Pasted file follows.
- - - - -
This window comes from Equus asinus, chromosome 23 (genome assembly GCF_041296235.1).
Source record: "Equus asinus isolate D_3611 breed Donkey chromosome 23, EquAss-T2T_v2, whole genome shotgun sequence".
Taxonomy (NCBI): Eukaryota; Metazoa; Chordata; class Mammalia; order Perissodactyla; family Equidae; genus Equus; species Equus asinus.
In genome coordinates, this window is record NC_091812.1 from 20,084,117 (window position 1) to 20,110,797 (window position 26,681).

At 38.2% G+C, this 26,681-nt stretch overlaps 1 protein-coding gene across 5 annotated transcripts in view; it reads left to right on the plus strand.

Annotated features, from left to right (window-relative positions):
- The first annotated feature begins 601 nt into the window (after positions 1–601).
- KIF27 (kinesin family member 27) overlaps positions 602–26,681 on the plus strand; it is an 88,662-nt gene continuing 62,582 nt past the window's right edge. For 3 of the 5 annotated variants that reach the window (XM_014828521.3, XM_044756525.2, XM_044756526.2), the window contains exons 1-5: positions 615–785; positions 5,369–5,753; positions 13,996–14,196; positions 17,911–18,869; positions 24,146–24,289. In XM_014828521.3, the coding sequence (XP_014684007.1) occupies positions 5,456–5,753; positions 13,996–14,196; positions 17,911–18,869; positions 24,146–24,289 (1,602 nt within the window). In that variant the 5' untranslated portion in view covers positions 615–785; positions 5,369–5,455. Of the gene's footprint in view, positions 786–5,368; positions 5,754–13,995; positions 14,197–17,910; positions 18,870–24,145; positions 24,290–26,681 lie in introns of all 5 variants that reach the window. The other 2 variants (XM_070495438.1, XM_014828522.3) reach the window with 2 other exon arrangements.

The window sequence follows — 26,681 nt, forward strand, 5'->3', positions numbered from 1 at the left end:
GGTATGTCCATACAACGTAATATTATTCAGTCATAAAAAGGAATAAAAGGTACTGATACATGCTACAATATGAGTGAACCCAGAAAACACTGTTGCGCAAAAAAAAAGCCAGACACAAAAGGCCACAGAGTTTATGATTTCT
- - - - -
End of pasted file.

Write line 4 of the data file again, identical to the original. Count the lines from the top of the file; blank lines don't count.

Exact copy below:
In genome coordinates, this window is record NC_091812.1 from 20,084,117 (window position 1) to 20,110,797 (window position 26,681).